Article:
1. By Sean C. Solomon (Director, Lamont-Doherty Earth Observatory) "MESSENGER at Mercury: The Surprising Innermost Planet"

    Abstract: Launched in 2004, MESSENGER flew by Mercury three times in 2008-2009 en route to becoming the first spacecraft to orbit the solar system’s innermost planet in March 2011. Orbital observations over the subsequent 18 months have provided the first global view of this nearby but heretofore little studied world. MESSENGER’s chemical remote sensing measurements of Mercury’s surface indicate that the planet’s bulk silicate fraction, low in Fe and high in Mg, differs from those of the other inner planets. Moreover, surface materials are richer in the moderately volatile constituents S and K than predicted by most current models for inner planet formation. Global image mosaics and targeted high-resolution images reveal that Mercury experienced globally extensive volcanism, with large expanses of plains emplaced as flood lavas and widespread examples of pyroclastic deposits likely emplaced during explosive eruptions of volatile-bearing magmas. Bright deposits within impact craters host fresh-appearing, rimless depressions or hollows, often with high-reflectance interiors and halos and likely formed through processes involving the geologically recent loss of volatiles. The large-scale deformational history of Mercury, although dominated by near-global contractional deformation as first seen by Mariner 10, is more complex than first appreciated, with numerous examples of extensional deformation that accompanied impact crater and basin modification. Mercury’s magnetic field is dominantly dipolar, but the field is axially symmetric and equatorially asymmetric, a geometry that poses challenges to dynamo models for field generation. The interaction between the solar wind and Mercury’s magnetosphere, among the most dynamic in the solar system, serves both to replenish the exosphere and space weather the planet’s surface. Plasma ions of planetary origin are seen throughout the sampled volume of Mercury’s magnetosphere, with maxima in heavy-ion fluxes in the planet’s magnetic-cusp regions. Bursts of energetic electrons, seen at most local times, point to an efficient acceleration mechanism operating within Mercury’s magnetosphere on a regular basis that produces electrons with energies up to hundreds of keV on timescales of seconds.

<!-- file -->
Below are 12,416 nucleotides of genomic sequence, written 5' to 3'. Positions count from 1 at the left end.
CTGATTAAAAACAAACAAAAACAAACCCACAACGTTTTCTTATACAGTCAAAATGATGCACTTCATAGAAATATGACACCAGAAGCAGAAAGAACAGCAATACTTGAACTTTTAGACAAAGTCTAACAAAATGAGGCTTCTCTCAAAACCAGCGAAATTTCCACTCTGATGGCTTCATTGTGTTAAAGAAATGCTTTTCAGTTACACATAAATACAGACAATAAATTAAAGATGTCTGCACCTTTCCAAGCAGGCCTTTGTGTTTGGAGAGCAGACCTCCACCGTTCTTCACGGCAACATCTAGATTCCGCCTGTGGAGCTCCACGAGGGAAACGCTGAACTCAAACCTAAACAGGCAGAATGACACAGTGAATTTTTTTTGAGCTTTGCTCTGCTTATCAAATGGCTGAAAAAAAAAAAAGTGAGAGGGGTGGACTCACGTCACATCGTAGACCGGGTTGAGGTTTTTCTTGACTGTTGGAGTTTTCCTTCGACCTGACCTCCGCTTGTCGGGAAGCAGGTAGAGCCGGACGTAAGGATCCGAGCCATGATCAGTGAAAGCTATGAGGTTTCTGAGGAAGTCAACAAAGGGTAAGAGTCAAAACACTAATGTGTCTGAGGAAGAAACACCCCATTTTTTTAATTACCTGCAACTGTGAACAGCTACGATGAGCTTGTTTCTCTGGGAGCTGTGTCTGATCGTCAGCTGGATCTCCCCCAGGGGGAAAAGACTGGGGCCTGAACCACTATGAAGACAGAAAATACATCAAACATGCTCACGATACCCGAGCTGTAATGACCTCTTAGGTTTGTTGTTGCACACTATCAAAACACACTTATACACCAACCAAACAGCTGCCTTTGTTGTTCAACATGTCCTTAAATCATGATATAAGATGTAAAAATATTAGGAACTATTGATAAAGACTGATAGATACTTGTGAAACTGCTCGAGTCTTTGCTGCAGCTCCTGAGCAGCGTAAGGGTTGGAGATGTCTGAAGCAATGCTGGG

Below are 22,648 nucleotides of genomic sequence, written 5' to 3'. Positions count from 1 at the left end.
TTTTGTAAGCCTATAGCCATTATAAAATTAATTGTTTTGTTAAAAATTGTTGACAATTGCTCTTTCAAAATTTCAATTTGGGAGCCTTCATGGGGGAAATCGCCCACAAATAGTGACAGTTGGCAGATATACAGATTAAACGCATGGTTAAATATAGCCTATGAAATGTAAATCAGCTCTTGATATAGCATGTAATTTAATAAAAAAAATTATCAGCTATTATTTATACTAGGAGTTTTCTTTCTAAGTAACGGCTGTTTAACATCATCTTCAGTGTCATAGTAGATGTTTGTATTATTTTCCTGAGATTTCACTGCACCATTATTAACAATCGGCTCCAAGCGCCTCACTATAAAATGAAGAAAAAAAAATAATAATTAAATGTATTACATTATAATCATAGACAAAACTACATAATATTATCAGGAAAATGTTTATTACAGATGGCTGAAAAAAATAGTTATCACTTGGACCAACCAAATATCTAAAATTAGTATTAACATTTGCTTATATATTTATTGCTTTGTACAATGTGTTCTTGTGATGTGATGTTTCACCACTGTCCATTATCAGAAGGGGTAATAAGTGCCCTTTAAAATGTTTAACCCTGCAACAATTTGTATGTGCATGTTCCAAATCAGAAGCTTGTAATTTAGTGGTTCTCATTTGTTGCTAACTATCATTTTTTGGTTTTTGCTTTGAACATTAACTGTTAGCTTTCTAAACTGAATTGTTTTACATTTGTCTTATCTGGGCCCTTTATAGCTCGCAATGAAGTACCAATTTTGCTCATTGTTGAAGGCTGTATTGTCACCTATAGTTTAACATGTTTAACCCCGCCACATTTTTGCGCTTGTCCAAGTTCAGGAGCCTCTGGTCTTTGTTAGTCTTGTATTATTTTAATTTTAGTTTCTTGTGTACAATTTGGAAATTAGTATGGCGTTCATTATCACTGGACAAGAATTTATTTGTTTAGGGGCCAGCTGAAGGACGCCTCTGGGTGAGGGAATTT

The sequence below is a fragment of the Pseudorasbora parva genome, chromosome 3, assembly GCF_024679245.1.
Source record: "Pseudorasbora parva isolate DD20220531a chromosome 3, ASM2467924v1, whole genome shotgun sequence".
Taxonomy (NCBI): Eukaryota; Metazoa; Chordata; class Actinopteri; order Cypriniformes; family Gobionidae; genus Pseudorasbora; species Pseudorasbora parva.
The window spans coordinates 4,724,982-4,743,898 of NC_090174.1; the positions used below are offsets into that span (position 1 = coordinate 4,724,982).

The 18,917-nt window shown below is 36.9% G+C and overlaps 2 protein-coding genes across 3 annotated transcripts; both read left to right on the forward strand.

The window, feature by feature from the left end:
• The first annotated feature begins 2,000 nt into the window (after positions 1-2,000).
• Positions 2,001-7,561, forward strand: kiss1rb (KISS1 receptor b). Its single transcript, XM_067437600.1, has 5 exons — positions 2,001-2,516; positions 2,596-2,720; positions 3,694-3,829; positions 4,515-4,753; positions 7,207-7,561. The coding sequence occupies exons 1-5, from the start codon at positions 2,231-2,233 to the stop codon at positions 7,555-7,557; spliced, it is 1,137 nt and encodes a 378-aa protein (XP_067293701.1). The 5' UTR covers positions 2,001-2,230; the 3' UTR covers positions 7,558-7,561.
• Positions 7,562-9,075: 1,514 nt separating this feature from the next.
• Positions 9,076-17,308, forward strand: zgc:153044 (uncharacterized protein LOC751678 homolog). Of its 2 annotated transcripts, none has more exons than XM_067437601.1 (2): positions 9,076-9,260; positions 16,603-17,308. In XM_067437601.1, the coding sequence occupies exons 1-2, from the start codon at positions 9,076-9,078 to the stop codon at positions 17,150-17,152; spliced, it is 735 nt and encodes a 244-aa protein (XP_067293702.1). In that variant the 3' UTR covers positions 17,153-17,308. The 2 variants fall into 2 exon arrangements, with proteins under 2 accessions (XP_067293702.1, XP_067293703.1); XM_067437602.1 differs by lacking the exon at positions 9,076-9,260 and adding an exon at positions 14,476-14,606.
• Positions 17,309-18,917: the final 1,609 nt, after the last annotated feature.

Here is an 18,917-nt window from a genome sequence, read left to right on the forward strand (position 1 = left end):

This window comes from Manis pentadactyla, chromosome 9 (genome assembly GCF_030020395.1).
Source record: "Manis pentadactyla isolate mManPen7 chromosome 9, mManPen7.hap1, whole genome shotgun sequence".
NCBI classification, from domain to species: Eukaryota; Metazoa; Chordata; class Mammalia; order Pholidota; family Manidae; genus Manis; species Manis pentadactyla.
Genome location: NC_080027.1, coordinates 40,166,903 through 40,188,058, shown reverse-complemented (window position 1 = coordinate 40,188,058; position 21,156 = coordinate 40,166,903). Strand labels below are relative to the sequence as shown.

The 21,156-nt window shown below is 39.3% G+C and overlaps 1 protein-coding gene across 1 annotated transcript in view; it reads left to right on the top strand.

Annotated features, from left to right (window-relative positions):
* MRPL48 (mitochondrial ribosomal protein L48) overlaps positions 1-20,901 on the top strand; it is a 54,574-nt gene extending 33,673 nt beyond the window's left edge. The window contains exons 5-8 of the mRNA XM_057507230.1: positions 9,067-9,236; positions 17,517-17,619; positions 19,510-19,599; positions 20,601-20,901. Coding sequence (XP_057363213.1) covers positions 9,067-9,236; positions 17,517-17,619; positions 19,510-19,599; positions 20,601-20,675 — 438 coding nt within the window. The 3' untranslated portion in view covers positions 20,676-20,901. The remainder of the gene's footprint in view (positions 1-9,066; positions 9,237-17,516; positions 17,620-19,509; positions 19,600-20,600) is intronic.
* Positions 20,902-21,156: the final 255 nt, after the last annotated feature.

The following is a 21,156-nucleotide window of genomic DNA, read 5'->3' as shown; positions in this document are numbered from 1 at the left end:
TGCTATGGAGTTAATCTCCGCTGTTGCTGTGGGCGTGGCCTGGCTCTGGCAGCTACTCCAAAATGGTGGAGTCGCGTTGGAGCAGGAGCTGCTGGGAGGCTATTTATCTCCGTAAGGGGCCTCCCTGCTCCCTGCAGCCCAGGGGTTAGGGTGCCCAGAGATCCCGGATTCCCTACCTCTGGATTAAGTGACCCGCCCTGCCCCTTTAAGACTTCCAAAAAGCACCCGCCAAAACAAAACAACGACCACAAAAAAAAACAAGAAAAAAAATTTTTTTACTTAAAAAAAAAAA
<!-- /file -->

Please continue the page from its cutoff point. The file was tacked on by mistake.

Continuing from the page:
Uploaded 39 Plays / / 0 Comments Watch in Couch Mode
  2. This lecture is part of the The Earth Science Colloquium video series. The Earth Science Colloquium Series is sponsored by the Lamont-Doherty Earth Observatory and the Columbia University Department of Earth and Environmental Sciences (DEES). This series provides a lively forum for discussing a wide variety of topics within the earth sciences and related fields. Colloquia are attended by the full range of scientific and technical staff at LDEO.

    Craig Manning
    University of California, Los Angeles

    # vimeo.com/38433693 Uploaded 112 Plays / / 0 Comments Watch in Couch Mode
  3. This lecture is part of the The Earth Science Colloquium video series. The Earth Science Colloquium Series is sponsored by the Lamont-Doherty Earth Observatory and the Columbia University Department of Earth and Environmental Sciences (DEES). This series provides a lively forum for discussing a wide variety of topics within the earth sciences and related fields. Colloquia are attended by the full range of scientific and technical staff at LDEO.

    Katherine Freeman
    Pennsylvania State University

    # vimeo.com/38433363 Uploaded 64 Plays / / 0 Comments Watch in Couch Mode
  4. This lecture is part of the The Earth Science Colloquium video series. The Earth Science Colloquium Series is sponsored by the Lamont-Doherty Earth Observatory and the Columbia University Department of Earth and Environmental Sciences (DEES). This series provides a lively forum for discussing a wide variety of topics within the earth sciences and related fields. Colloquia are attended by the full range of scientific and technical staff at LDEO.

    Chris Paola
    St. Anthony Falls Laboratory, University of Minnesota

    # vimeo.com/38432554 Uploaded 46 Plays / / 0 Comments Watch in Couch Mode
  5. This lecture is part of the The Earth Science Colloquium video series. The Earth Science Colloquium Series is sponsored by the Lamont-Doherty Earth Observatory and the Columbia University Department of Earth and Environmental Sciences (DEES). This series provides a lively forum for discussing a wide variety of topics within the earth sciences and related fields. Colloquia are attended by the full range of scientific and technical staff at LDEO.

    Kim Cobb
    Associate Professor
    Georgia Institute of Technology

    # vimeo.com/38432400 Uploaded 27 Plays / / 0 Comments Watch in Couch Mode

Earth Science Colloquium Series

Lamont Doherty Plus

The Earth Science Colloquium Series is sponsored by the Lamont-Doherty Earth Observatory and the Columbia University Department of Earth and Environmental Sciences (DEES). This series provides a lively forum for discussing a wide variety of topics within


+ More

The Earth Science Colloquium Series is sponsored by the Lamont-Doherty Earth Observatory and the Columbia University Department of Earth and Environmental Sciences (DEES). This series provides a lively forum for discussing a wide variety of topics within the earth sciences and related fields.

Browse This Channel

Shout Box

Channels are a simple, beautiful way to showcase and watch videos. Browse more Channels. Channels